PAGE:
At the centre of the book is Duras’ affair with the son of a wealthy Chinese businessman that began when she was a schoolgirl aged 15, and he was 27. While this forms the nexus of the story, she also writes of her poverty-stricken family and their gradual, bitter estrangement.
Duras was born in Gia Dinh, a town north of Saigon, her father a teacher and her mother the head of a girls’ school. Her father died of amoebic dysentery, but her mother chose to stay in Saigon to raise her three children. Written in a kind of eddying, dreamy style, this is a complex reflection on mothers and daughters, adult responsibility, mental illness and addiction, set at a compellingly interesting juncture in history.
The backdrop is colonial Saigon, a teeming yet shadowy and sometimes oppressive city, seen from the perspective of a child who isn’t quite sure of her place in the world, but is certainly aware of its inequities and tragedies. While Duras is writing of a Saigon long-gone, she evokes an atmosphere that lingers still today: “I’m fifteen and a half, there are no seasons in that part of the world, we have just the one season, hot, monotonous, we’re in the long hot girdle of the earth, with no spring, no renewal.”
Duras published the book in 1984, when she was 70. To the extent that the novel is true (and there are various interpretations of this), the affair obviously simmered beneath the surface of her entire life: “The sound of the city’s so near, so close, you can hear it brushing against the wood of the shutters. It sounds as if they’re all going through the room. I caress his body amid the sound, the passers-by. The sea, the immensity, gathering, receding, returning. I asked him to do it again and again. Do it to me. And he did, did it in the unctuousness of blood. And it really was unto death. It has been unto death.”
Aside from this being a study in love, sex and family, Duras, who won France’s Prix Goncourt for The Lover, writes perceptively of the social niceties of the era. In particular, she astutely observes the position of French women in then Cochin-China (southern Vietnam during the French colonial period). She writes:
“They don’t do anything, just save themselves up, save themselves up for Europe, for lovers, holidays in Italy, the long six-months’ leaves every three years, when at last they’ll be able to talk about what it’s like here, this peculiar colonial existence, the marvellous domestic service provided by the houseboys, the vegetation, the dances, the white villas, big enough to get lost in, occupied by officials in distant outposts. They wait, these women. They dress just for the sake of dressing. They look at themselves. In the shade of their villas, they look at themselves for later on, they dream of romance, they already have huge wardrobes full of more dresses than they know what to do with, added together one by one like time, like the long days of waiting. Some of them go mad. Some are deserted for a young maid who keeps her mouth shut. Ditched. You can hear the word hit them, hear the sound of the blow. Some kill themselves.”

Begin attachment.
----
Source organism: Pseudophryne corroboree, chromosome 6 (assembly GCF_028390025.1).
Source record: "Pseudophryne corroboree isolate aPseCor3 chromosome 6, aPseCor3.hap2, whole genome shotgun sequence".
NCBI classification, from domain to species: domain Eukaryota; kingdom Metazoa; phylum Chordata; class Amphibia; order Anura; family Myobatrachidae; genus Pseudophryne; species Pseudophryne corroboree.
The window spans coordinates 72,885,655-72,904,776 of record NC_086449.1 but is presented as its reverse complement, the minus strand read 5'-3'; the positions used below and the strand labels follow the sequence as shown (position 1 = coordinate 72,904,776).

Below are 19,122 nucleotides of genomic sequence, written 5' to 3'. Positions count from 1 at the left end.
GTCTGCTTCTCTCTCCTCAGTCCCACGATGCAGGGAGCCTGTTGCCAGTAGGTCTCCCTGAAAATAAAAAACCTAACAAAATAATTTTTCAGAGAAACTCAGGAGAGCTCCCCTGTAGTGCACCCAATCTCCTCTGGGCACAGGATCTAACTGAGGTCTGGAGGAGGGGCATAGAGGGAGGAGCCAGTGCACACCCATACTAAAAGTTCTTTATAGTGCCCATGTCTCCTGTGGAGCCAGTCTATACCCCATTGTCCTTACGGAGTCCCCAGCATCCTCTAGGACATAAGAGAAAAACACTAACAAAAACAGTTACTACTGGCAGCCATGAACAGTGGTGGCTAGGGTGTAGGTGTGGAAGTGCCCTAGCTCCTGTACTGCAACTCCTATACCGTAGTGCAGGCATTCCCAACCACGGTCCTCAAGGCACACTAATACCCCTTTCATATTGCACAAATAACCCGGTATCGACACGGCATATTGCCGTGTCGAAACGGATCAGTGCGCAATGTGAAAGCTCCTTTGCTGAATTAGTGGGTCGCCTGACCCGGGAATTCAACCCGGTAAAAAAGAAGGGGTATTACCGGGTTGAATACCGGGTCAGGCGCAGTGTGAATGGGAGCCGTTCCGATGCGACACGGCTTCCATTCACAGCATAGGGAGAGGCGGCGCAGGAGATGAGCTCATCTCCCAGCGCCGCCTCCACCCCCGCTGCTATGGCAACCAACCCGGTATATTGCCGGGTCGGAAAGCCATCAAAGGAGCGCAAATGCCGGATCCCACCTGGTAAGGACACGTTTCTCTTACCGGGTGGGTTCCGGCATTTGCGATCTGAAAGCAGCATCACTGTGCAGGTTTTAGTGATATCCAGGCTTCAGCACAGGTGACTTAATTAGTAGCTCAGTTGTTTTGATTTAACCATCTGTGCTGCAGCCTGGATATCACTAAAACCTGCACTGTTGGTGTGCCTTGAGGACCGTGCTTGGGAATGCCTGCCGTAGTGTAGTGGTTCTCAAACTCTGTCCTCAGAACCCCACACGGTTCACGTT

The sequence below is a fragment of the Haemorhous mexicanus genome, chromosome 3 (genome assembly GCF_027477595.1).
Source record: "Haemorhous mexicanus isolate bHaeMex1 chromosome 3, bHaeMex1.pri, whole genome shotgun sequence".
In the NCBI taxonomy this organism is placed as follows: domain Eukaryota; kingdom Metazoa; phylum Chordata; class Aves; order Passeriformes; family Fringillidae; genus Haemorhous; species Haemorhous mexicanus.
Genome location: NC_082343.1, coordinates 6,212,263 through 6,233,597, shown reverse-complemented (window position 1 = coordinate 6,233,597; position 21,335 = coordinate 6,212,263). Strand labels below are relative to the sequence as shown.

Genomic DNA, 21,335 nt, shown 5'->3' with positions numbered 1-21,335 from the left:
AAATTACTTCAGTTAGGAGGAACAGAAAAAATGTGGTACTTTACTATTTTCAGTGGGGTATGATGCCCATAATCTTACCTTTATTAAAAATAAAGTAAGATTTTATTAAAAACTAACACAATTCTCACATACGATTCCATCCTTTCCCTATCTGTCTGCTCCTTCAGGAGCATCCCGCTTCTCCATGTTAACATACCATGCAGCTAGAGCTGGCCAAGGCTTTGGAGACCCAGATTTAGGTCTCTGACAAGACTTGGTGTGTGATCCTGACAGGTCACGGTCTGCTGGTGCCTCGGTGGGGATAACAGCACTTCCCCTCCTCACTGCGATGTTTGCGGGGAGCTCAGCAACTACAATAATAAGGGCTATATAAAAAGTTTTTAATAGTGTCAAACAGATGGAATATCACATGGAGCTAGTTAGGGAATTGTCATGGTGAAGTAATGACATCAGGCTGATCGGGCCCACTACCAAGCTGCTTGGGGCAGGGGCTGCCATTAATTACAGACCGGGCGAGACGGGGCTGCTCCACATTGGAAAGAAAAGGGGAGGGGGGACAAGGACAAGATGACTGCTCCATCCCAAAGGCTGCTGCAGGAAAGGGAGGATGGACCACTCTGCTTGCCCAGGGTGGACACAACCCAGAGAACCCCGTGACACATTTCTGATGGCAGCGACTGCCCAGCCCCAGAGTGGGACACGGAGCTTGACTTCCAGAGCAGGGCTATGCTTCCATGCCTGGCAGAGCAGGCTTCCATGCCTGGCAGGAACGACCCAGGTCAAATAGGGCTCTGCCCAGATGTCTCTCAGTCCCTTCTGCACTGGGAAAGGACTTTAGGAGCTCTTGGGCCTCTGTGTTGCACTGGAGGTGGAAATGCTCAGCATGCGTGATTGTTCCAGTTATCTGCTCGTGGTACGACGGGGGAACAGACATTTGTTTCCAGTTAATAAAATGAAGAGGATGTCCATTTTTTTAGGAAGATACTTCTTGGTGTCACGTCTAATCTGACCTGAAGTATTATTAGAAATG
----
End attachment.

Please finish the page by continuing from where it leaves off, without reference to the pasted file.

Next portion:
From the novel alone it’s hard to get a grip on how Duras feels about her own childhood; is she furious for being allowed to enter into such a liaison at such a young age? Is she furious for how it ended? There’s perhaps an ambivalence that comes with any coming of age story. Was one ready to come of age? Should one have been better protected, while at the same one wanted to break the rules? From today’s perspective, Duras was terribly neglected; eyes that should not have turned the other way indeed turned the other way. If this had been written from the perspective of her lover, we as readers would have undoubtedly been more horrified.
Whatever one makes of the affair, the book is worth reading for its perspective on life for a French family in colonial Vietnam. The era has long passed, but visitors to Vietnam today will still be struck by the lingering French influence across the country, from the architecture to the food to the culture. This book is a window into the people who created some of that influence, romanticised to an extent, but also quite brutally revealed.
The book has been adapted into a film starring Jane March and Tony Leung Ka Fai. Be warned that the back notes in the book aren’t too glowing about it: “Some consider it a masterpiece, others little more than soft porn.”
Read The Lover less for the eroticism (though it’s certainly erotic in parts) and more for the intriguing social and historical perspective that Duras was uniquely placed to provide.
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